No Tricks Needed To Avoid The Knees

One of the oddities of weightlifting instruction to me is the focus on actively moving the knees back out of the way of the bar during the pull of the snatch and clean.
The premise of it assumes that the knees are these independent entities not attached to the rest of the body whose sole quest is disruption of the bar path, and therefore must be actively forced to submit to your will. This usually means pushing them too far back and leaning too far over the bar in the first pull, which then creates problems for the rest of the lift.
But here’s a closely-guarded technique secret: If you stand up, your knees go backward… they’re attached to your feet and hips.
In other words, as you stand from the starting position, your knees move backward as the bar rises and clear the path.
But! you spit tearily into your screen, my knees are special and stay in the way!
No, you’re just doing something wrong. Let’s take a look at the possibilities so you can fix the actual problem:
Don’t try to start with the bar way back—position it over the balls of the foot.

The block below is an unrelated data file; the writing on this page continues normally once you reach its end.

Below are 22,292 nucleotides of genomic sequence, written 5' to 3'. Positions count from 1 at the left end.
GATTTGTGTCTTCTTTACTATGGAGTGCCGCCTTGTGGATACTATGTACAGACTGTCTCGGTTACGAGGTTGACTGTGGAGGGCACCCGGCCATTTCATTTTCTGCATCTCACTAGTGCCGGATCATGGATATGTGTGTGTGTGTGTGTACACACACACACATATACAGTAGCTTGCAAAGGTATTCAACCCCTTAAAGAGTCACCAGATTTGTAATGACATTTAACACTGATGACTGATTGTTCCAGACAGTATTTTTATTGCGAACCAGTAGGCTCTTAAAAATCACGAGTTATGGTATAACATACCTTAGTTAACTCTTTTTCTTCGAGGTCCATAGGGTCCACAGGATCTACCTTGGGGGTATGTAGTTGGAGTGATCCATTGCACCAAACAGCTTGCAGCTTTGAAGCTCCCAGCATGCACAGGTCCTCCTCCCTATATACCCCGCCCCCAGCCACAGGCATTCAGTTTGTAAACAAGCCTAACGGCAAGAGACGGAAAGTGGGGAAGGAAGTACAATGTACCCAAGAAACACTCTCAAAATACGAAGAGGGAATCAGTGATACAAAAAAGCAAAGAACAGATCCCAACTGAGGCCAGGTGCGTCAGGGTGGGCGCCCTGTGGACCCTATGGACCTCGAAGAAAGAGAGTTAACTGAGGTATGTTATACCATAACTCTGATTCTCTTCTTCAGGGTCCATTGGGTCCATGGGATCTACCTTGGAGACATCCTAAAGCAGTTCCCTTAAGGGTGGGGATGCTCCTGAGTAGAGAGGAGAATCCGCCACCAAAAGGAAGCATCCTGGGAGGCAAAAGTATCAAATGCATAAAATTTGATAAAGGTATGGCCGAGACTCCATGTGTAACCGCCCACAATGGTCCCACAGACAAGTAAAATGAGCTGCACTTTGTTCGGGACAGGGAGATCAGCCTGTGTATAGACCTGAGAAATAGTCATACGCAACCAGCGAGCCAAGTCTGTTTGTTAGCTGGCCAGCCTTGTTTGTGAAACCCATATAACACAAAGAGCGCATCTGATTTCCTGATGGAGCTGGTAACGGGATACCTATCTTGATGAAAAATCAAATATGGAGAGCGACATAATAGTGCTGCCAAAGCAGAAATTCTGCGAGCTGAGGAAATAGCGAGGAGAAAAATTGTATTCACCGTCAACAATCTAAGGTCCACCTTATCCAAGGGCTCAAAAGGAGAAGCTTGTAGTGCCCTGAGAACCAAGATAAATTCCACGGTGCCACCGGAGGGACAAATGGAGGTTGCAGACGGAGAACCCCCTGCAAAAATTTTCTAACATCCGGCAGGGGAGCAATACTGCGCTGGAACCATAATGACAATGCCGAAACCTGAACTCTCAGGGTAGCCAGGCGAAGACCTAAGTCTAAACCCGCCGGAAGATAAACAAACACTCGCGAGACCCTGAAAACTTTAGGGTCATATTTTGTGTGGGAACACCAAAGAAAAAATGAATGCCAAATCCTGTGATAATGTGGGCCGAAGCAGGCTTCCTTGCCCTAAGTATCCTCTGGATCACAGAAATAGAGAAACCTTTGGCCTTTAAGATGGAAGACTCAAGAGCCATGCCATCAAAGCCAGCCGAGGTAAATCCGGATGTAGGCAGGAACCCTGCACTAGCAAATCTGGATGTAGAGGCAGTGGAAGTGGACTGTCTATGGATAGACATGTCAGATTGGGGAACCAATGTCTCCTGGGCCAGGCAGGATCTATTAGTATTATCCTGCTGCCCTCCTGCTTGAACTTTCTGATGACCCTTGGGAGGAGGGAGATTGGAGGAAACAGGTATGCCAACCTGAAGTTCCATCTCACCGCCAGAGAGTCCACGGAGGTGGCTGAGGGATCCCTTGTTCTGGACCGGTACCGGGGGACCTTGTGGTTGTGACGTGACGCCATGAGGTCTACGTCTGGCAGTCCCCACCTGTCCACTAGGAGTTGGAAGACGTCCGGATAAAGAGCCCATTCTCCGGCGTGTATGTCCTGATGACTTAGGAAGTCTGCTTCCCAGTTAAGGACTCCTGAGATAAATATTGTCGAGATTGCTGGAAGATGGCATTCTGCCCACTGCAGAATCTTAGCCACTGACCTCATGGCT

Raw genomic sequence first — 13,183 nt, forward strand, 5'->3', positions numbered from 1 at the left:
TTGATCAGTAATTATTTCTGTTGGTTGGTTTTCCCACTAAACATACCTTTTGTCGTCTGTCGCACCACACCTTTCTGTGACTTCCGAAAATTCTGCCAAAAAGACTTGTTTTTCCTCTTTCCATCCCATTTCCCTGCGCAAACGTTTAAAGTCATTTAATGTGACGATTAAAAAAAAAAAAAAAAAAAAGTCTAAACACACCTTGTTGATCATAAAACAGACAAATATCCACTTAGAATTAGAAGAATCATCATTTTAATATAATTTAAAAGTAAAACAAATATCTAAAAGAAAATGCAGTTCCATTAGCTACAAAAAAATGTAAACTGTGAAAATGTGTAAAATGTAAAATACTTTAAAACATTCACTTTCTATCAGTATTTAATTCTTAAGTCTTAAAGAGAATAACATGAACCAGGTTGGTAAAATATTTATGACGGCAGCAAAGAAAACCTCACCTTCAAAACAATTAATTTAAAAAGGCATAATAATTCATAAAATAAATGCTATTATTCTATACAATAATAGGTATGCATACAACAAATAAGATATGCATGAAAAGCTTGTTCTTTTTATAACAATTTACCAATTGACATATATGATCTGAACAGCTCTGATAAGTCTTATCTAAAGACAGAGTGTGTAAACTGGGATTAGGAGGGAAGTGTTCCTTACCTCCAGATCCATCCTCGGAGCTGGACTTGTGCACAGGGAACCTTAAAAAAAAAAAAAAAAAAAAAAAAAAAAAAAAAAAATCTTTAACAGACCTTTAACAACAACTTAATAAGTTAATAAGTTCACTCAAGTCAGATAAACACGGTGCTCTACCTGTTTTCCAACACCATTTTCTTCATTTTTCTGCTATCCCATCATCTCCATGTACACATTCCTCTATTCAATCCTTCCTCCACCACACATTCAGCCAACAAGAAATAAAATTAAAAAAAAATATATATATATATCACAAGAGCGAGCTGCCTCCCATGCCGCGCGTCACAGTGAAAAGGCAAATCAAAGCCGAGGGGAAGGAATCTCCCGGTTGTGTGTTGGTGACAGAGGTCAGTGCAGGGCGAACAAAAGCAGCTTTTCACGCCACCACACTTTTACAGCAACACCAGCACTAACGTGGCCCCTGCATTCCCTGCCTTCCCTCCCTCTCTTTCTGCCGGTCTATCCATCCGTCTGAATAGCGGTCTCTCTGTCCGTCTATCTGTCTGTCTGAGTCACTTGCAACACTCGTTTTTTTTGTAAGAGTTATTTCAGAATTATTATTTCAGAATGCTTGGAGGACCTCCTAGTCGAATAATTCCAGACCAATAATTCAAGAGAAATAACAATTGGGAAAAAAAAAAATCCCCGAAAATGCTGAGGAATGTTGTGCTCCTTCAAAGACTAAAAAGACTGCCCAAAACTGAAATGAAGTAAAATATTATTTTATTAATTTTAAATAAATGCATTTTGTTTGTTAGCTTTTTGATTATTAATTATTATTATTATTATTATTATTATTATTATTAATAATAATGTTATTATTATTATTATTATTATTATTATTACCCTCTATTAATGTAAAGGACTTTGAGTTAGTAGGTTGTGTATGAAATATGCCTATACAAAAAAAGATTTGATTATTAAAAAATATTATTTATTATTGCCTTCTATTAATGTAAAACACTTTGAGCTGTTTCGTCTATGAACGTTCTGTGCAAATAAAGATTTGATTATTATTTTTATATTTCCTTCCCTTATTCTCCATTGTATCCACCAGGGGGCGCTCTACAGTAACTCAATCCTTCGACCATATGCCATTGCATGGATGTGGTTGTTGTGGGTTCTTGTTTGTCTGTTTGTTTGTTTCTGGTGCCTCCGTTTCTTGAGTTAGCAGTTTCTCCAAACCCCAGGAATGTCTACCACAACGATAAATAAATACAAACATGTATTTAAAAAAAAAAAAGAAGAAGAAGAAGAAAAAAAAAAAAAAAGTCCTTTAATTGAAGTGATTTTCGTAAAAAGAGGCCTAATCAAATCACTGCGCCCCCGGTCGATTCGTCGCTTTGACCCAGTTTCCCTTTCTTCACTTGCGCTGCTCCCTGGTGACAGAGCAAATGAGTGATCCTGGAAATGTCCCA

Don’t start with your shoulders behind the bar—position the shoulder joint above or very slightly in front of the bar.
Don’t start with your feet and knees forward—turn the toes out and push the knees out as far as the arms will allow, and keep them out that wide until the bar is past them.
Don’t bring your shoulders back too early—stay over the bar by keeping approximately the same back angle until the bar is past the knees.
Don’t push the bar back too much too soon and grind your shins and kneecaps off—just keep it as close to the legs as possible.
Finally, make sure you’re not shifting forward—stay balanced evenly over the whole foot as you pull.
If you have freakishly long legs, you’ll probably have to allow your back angle to shift more than a more evenly-proportioned lifter, but it won’t have to be dramatic unless you’re making some of the previous mistakes—don’t exaggerate the knee extension for no reason. Here are two 6’ 4” guys pulling from the floor with solid posture and zero knee obstruction.
And as a final note: if you’re pushing your knees back to try to create more hamstring tension, all you need to do is stay over the bar long enough—the tension will be there unless you start opening the hips too early.

Related Videos